Friday 24 May 2024
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This article first appeared in The Edge Malaysia Weekly on July 17, 2023 - July 23, 2023

Changes such as globalisation and outsourcing have prompted employers to seek greater relationship flexibility with employees. This has led to an increase in non-standard, low-wage or precarious employment.

In the light of these trends, today’s workforce is characterised by diverse teams, including social groups that have traditionally been under-represented in business. This diversity includes visible traits like gender and race, as well as less apparent characteristics such as socioeconomic status, learning styles and personal beliefs.

While diversity, equity and inclusion (DEI) initiatives typically focus on visible characteristics, it is now crucial for organisations and society to recognise invisible ones. By understanding the latter, managers can uncover unintentional causes of persistent workplace inequality and determine best practices to support disadvantaged employees.

One example of an invisible yet influential factor is an individual’s socio­economic condition, which could significantly affect how one thinks, decides and acts.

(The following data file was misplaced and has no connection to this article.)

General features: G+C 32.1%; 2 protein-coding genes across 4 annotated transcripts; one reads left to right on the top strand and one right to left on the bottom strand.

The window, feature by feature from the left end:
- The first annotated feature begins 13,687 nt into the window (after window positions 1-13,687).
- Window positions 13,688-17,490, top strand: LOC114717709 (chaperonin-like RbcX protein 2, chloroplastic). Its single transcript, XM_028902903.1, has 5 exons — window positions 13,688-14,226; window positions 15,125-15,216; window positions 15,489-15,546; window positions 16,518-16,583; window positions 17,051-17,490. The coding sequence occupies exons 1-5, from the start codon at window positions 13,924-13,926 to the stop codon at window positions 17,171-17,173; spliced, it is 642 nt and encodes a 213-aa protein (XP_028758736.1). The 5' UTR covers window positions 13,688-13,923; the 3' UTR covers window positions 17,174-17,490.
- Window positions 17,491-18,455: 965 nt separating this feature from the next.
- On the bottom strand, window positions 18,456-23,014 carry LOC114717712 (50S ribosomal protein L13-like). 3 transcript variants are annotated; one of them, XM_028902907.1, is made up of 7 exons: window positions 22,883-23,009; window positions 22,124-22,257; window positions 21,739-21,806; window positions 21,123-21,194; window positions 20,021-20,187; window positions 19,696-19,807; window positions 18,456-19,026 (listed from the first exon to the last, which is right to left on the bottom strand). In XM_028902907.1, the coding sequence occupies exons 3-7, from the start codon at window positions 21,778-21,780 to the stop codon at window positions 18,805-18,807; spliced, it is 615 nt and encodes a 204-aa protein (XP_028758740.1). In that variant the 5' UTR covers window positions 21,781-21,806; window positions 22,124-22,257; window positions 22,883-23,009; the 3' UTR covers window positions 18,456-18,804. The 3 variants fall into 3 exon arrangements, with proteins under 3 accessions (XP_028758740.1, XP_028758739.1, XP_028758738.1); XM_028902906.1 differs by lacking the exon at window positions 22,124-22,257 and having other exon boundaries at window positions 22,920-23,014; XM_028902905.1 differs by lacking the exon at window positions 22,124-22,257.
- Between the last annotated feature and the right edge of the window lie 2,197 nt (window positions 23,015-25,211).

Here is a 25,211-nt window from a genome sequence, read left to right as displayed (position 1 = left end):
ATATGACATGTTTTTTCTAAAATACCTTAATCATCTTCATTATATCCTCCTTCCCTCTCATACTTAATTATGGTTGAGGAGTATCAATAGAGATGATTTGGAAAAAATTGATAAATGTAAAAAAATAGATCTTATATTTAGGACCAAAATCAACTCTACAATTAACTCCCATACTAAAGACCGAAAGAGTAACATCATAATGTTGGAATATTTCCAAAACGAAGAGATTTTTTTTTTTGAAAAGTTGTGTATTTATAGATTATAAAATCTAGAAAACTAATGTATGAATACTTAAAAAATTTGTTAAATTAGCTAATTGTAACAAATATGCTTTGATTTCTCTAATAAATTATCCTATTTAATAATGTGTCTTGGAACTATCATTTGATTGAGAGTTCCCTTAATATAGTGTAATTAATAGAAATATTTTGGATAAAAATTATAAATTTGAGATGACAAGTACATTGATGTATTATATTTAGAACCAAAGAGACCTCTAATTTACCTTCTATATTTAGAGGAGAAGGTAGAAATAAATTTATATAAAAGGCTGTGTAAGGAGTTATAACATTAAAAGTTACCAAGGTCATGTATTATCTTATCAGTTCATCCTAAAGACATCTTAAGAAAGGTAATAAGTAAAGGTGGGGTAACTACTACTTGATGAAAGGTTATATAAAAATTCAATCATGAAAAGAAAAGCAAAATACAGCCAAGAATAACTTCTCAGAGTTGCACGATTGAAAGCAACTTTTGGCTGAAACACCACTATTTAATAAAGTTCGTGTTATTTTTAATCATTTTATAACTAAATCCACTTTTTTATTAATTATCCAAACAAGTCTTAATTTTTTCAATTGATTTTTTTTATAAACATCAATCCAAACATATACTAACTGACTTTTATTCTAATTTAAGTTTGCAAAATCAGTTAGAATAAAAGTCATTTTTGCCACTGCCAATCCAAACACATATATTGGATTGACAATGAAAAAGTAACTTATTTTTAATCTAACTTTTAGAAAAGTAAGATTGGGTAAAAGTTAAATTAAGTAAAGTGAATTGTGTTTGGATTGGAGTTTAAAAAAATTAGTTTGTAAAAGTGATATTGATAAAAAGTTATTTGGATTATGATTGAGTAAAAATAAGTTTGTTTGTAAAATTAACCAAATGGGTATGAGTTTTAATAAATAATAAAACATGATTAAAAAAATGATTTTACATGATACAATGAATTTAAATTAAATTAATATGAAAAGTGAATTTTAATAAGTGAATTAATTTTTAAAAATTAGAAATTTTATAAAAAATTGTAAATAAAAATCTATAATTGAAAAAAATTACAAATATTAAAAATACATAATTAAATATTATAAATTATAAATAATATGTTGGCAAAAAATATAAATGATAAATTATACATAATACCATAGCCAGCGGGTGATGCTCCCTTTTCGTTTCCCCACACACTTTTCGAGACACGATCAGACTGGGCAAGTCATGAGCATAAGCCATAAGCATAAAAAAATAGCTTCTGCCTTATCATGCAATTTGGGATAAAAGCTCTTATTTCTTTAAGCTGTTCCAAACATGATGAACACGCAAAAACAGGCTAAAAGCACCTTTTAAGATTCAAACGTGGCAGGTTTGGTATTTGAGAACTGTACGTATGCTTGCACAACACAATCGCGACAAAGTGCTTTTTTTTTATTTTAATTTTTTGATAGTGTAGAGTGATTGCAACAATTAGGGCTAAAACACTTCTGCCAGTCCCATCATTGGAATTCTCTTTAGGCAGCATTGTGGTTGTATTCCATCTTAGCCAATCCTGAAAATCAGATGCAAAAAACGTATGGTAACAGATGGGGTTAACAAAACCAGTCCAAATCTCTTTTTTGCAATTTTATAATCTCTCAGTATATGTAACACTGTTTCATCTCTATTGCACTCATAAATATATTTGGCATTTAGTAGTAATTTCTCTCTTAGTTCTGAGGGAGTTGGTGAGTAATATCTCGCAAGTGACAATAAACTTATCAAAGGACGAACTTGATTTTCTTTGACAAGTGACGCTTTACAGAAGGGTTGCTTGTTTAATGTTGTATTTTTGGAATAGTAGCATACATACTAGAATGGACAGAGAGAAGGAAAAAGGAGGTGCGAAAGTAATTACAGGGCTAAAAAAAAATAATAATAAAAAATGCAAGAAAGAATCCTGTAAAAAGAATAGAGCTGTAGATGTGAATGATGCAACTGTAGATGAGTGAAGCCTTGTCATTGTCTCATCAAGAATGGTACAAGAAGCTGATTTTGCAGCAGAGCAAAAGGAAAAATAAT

One of my research studies, along with previous studies, has found that financial vulnerability can hinder workers’ ability to consider the long-term consequences of their behaviours due to automatic and involuntary attention on immediate pressing matters. Such a shortened time horizon would make them appear impulsive or short-sighted, such as showing less interest in long-term career goals, even though this may not be a choice.

This can lead to others judging their performance and promotability negatively, further exacerbating their disadvantages. What is more concerning is when leaders attribute the struggles of their lower-paid and precarious workers to personal factors, such as lack of self-control, while disregarding the contextual causes. This attribution can reinforce the assumption that the working poor are responsible for their own disadvantages, thus entrenching inequality.

As another example of an invisible cause of workplace inequality, first-generation college students (whose parents did not complete a college degree) tend to excel in teamwork and contexts relying on coordination and cooperation. However, most incentive structures existing in universities and professional workplaces today still reward individual contributions a lot more than teamwork, making it difficult for these students to fit in from day one.

Recognising invisible forces of inequality, leaders could expand their definition of “good performance” and diversify their assessment. For example, if collaborative outcomes are equally important as individualistic ones, organisations should design their incentives to fairly reward both.